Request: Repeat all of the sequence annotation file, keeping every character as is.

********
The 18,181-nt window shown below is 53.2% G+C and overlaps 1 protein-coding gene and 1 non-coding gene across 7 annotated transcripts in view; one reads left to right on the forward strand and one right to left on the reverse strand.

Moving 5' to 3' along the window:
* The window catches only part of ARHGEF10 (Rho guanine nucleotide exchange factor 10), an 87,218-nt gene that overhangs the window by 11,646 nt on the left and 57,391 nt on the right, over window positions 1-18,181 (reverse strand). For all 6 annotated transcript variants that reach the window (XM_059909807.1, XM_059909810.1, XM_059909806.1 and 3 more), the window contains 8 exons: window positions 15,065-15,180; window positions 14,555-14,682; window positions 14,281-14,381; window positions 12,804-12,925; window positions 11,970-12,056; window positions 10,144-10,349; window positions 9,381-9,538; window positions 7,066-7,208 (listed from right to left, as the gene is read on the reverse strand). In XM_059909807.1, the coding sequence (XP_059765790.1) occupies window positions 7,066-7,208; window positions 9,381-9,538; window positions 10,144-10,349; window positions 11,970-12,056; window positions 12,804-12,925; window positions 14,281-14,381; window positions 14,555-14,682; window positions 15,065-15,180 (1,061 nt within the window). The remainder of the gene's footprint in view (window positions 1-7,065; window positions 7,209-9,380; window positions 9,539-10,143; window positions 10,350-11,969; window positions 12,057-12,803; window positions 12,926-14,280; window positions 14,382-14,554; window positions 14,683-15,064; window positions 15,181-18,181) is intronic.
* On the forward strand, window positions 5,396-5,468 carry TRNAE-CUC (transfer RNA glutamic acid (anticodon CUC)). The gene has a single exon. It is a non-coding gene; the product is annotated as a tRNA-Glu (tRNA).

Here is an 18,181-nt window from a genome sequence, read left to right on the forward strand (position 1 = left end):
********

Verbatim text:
The 18,181-nt window shown below is 53.2% G+C and overlaps 1 protein-coding gene and 1 non-coding gene across 7 annotated transcripts in view; one reads left to right on the forward strand and one right to left on the reverse strand.

Moving 5' to 3' along the window:
* The window catches only part of ARHGEF10 (Rho guanine nucleotide exchange factor 10), an 87,218-nt gene that overhangs the window by 11,646 nt on the left and 57,391 nt on the right, over window positions 1-18,181 (reverse strand). For all 6 annotated transcript variants that reach the window (XM_059909807.1, XM_059909810.1, XM_059909806.1 and 3 more), the window contains 8 exons: window positions 15,065-15,180; window positions 14,555-14,682; window positions 14,281-14,381; window positions 12,804-12,925; window positions 11,970-12,056; window positions 10,144-10,349; window positions 9,381-9,538; window positions 7,066-7,208 (listed from right to left, as the gene is read on the reverse strand). In XM_059909807.1, the coding sequence (XP_059765790.1) occupies window positions 7,066-7,208; window positions 9,381-9,538; window positions 10,144-10,349; window positions 11,970-12,056; window positions 12,804-12,925; window positions 14,281-14,381; window positions 14,555-14,682; window positions 15,065-15,180 (1,061 nt within the window). The remainder of the gene's footprint in view (window positions 1-7,065; window positions 7,209-9,380; window positions 9,539-10,143; window positions 10,350-11,969; window positions 12,057-12,803; window positions 12,926-14,280; window positions 14,382-14,554; window positions 14,683-15,064; window positions 15,181-18,181) is intronic.
* On the forward strand, window positions 5,396-5,468 carry TRNAE-CUC (transfer RNA glutamic acid (anticodon CUC)). The gene has a single exon. It is a non-coding gene; the product is annotated as a tRNA-Glu (tRNA).

Here is an 18,181-nt window from a genome sequence, read left to right on the forward strand (position 1 = left end):